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Financial crime in Sub-Saharan Africa

Phil Cotter
Phil Cotter
Managing Director, Risk business at Refinitiv

As financial criminals around the world employ ever more sophisticated techniques, and regulators increasingly push back, how are compliance practitioners in Sub-Saharan Africa (SSA) managing the growing pressure? A Refinitiv survey reveals significant challenges facing compliance professionals in Sub-Saharan Africa and the remedial steps they are taking through the adoption of new technology.


  1. A Refinitiv survey has tracked financial crime trends in SSA, including the standards and attitudes around compliance and the approach to data and new technology.
  2. To combat financial crime, compliance officers are investing heavily in more sophisticated technology, with 90 percent expecting significant change to their technology over the next two years, and are gleaning more information from the data that this technology provides them. However, there are weaknesses.
  3. The survey reveals that compliance practitioners in SSA are embracing digital identity. Meanwhile, there is also a high uptake for compliance programs focusing on anti-money laundering (73 percent), and anti-bribery and corruption (70 percent).

The risk posed by financial crime in Sub-Saharan Africa is one that the region’s compliance professionals are acutely aware of. Two-thirds of respondents to Refinitiv’s first financial crime in SSA survey reported that their organization had been the victim of some type of financial crime over the past five years.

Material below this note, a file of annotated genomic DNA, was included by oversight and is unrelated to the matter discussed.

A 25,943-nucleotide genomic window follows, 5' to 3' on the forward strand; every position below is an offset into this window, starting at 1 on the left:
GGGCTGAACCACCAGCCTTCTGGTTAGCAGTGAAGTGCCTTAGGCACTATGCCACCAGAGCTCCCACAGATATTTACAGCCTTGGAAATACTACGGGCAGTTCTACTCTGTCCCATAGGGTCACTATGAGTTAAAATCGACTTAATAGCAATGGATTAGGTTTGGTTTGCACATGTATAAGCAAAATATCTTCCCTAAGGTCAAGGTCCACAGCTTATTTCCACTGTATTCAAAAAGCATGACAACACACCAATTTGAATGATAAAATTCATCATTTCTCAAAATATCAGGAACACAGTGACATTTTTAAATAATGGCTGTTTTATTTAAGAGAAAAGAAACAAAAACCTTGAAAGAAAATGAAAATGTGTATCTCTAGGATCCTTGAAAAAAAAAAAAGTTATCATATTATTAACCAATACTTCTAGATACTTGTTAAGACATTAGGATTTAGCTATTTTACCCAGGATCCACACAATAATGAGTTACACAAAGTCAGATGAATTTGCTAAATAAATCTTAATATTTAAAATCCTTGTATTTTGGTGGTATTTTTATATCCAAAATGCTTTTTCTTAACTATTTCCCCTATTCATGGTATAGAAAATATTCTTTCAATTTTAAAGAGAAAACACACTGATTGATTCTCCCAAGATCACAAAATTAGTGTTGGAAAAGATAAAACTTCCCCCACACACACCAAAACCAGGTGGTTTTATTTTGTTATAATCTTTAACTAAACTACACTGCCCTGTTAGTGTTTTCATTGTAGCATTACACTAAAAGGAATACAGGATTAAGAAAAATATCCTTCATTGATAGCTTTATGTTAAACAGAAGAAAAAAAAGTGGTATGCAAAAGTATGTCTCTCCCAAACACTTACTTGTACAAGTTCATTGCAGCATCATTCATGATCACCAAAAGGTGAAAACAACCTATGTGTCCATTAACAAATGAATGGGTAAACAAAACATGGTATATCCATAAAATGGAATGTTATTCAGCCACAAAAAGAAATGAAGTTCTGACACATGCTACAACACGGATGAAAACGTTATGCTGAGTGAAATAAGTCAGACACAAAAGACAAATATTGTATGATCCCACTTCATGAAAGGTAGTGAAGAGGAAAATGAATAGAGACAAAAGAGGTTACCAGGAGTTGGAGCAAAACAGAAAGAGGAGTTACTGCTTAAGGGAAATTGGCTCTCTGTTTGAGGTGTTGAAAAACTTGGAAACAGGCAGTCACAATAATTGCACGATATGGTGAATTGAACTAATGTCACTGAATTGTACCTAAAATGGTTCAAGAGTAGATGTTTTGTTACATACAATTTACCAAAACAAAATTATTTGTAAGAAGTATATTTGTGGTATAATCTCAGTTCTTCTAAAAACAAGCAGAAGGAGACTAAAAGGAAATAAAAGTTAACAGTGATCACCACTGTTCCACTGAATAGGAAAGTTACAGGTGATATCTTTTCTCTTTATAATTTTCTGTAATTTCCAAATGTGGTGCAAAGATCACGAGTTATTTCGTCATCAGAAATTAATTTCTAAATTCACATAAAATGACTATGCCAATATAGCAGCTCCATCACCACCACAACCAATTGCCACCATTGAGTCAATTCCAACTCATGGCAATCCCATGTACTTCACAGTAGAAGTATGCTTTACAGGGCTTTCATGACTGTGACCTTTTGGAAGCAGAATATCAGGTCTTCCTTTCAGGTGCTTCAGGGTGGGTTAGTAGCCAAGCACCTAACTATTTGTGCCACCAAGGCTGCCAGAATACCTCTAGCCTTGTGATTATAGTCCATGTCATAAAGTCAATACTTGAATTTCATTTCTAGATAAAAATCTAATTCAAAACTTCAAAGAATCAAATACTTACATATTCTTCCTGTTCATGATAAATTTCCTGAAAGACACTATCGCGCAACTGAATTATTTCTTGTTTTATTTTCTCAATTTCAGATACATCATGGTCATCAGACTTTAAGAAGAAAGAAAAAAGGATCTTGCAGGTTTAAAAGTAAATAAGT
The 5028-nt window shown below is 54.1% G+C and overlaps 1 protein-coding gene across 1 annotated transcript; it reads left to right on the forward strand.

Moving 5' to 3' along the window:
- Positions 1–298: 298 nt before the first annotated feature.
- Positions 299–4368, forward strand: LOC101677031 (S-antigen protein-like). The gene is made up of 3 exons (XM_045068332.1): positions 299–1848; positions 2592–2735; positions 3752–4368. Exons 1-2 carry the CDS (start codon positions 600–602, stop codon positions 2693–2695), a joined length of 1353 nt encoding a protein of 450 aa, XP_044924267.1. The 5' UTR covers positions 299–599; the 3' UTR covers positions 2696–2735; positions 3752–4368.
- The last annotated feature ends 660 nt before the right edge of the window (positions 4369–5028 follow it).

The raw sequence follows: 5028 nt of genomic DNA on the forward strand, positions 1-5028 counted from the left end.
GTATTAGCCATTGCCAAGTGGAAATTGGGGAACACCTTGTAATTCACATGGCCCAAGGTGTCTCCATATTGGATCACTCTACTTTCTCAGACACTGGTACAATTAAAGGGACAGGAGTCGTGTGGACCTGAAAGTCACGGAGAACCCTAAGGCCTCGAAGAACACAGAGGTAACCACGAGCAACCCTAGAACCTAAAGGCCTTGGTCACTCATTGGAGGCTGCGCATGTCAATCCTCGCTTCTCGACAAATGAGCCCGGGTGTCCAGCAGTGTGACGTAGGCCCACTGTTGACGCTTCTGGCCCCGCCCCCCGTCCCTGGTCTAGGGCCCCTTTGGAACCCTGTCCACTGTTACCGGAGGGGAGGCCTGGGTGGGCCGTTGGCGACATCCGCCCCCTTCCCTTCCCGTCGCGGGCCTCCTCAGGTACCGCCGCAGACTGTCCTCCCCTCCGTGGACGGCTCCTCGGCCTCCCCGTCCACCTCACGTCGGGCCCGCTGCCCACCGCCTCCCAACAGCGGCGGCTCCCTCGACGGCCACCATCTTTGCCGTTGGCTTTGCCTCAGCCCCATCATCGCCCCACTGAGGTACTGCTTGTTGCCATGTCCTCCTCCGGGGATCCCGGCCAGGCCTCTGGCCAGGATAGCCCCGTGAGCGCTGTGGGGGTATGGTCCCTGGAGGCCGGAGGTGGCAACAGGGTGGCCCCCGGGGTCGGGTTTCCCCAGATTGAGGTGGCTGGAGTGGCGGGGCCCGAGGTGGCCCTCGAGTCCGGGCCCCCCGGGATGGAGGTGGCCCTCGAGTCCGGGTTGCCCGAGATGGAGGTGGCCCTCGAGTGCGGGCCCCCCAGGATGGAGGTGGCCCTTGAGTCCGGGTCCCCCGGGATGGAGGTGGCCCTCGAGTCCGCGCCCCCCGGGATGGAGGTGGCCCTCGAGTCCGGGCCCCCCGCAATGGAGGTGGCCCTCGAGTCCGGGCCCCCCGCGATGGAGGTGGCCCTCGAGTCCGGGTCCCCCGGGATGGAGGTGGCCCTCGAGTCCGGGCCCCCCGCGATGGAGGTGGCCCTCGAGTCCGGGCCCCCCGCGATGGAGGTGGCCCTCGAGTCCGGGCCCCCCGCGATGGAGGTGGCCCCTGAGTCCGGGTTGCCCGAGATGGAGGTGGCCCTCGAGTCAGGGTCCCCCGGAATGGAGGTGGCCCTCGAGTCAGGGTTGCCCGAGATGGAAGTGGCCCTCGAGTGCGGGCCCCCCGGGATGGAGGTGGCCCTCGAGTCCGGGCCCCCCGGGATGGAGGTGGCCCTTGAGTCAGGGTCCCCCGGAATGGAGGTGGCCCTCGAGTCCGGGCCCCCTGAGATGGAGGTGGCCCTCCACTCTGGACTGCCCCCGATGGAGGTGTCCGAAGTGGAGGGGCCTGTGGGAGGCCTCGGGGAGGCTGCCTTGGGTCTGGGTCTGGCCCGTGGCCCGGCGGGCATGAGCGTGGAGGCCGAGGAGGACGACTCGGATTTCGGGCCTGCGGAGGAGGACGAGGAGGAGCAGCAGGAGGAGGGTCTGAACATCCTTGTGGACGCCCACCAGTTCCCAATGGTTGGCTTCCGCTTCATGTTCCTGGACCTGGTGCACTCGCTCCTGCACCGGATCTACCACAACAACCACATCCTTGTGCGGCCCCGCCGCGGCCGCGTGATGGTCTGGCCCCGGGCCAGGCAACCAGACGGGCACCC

The risk of financial crime has been a priority long before compliance became such a business-critical task. However, in a climate where new and multifarious risks appear almost daily, the Refinitiv survey particularly concentrated on how SSA-based compliance practitioners are managing the increased focus and pressure on their function.

Download the report: Fighting Financial Crime In Sub-Saharan Africa 2020

The impact of COVID-19

Such issues have become even more important during this time of the COVID-19 pandemic. Many businesses around the world have gone into crisis mode, and a great number have raced to increase their online presence as quickly as possible.

During such turbulence, it is easy to overlook certain security issues. However, it is especially important to act cautiously in the midst of a crisis.

COVID-19 Phil Cotter Quote

Rapidly evolving global regulation has forced criminals to innovate, and seek new avenues to move illicit cash around the world. Accordingly, they will be actively searching for weaknesses in the global system.

Countries that are perceived to have a weak rule of law, or to appear to be far removed from the scrutiny of global authorities, are potential targets. Now is therefore not the time to overlook policy requirements.

The growth of compliance obligations

For many, such stringent regulatory compliance obligations will be new.

For so long the forgotten continent, indications of deepening economic integration continue to grow.

The African Union, formed in 2002, has created a power bloc of 55 countries and comprises more than one billion people. In 2011, one of the continent’s leading economies, South Africa, entered into a relationship with the BRIC countries — Brazil, Russia, India and China — opening access to many other African economies.

More recently, the formation of the African Continental Free Trade Area in 2018 has created the largest free trade area in the world in terms of participating countries, and is estimated to represent a market of 1.2 billion people.

This intensifying integration offers many exciting opportunities for ambitious organizations, but for compliance officers, the workload and pressure build exponentially.